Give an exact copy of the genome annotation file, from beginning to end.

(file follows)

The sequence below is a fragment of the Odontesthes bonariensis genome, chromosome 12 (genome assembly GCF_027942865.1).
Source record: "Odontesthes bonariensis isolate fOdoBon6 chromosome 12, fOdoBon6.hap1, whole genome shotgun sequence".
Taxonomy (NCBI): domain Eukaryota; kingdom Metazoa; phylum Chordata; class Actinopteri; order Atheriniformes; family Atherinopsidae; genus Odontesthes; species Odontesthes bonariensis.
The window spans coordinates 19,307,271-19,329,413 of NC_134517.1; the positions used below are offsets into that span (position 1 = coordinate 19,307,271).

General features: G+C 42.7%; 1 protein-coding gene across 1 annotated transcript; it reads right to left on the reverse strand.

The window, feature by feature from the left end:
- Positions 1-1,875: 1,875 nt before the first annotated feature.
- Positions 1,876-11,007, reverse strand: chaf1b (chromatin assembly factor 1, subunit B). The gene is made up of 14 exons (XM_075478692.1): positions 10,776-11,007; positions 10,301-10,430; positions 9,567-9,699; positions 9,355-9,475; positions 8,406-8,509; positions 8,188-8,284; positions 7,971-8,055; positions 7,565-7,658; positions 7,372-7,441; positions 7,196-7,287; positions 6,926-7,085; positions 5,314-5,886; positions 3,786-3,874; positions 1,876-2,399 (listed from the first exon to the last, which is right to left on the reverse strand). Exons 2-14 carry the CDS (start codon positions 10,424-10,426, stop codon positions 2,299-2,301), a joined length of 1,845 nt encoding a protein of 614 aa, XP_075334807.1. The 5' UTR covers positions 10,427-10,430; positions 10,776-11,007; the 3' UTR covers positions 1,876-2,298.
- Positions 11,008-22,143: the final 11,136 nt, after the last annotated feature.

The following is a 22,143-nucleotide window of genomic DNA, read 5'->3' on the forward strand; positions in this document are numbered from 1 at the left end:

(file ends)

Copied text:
The sequence below is a fragment of the Odontesthes bonariensis genome, chromosome 12 (genome assembly GCF_027942865.1).
Source record: "Odontesthes bonariensis isolate fOdoBon6 chromosome 12, fOdoBon6.hap1, whole genome shotgun sequence".
Taxonomy (NCBI): domain Eukaryota; kingdom Metazoa; phylum Chordata; class Actinopteri; order Atheriniformes; family Atherinopsidae; genus Odontesthes; species Odontesthes bonariensis.
The window spans coordinates 19,307,271-19,329,413 of NC_134517.1; the positions used below are offsets into that span (position 1 = coordinate 19,307,271).

General features: G+C 42.7%; 1 protein-coding gene across 1 annotated transcript; it reads right to left on the reverse strand.

The window, feature by feature from the left end:
- Positions 1-1,875: 1,875 nt before the first annotated feature.
- Positions 1,876-11,007, reverse strand: chaf1b (chromatin assembly factor 1, subunit B). The gene is made up of 14 exons (XM_075478692.1): positions 10,776-11,007; positions 10,301-10,430; positions 9,567-9,699; positions 9,355-9,475; positions 8,406-8,509; positions 8,188-8,284; positions 7,971-8,055; positions 7,565-7,658; positions 7,372-7,441; positions 7,196-7,287; positions 6,926-7,085; positions 5,314-5,886; positions 3,786-3,874; positions 1,876-2,399 (listed from the first exon to the last, which is right to left on the reverse strand). Exons 2-14 carry the CDS (start codon positions 10,424-10,426, stop codon positions 2,299-2,301), a joined length of 1,845 nt encoding a protein of 614 aa, XP_075334807.1. The 5' UTR covers positions 10,427-10,430; positions 10,776-11,007; the 3' UTR covers positions 1,876-2,298.
- Positions 11,008-22,143: the final 11,136 nt, after the last annotated feature.

The following is a 22,143-nucleotide window of genomic DNA, read 5'->3' on the forward strand; positions in this document are numbered from 1 at the left end: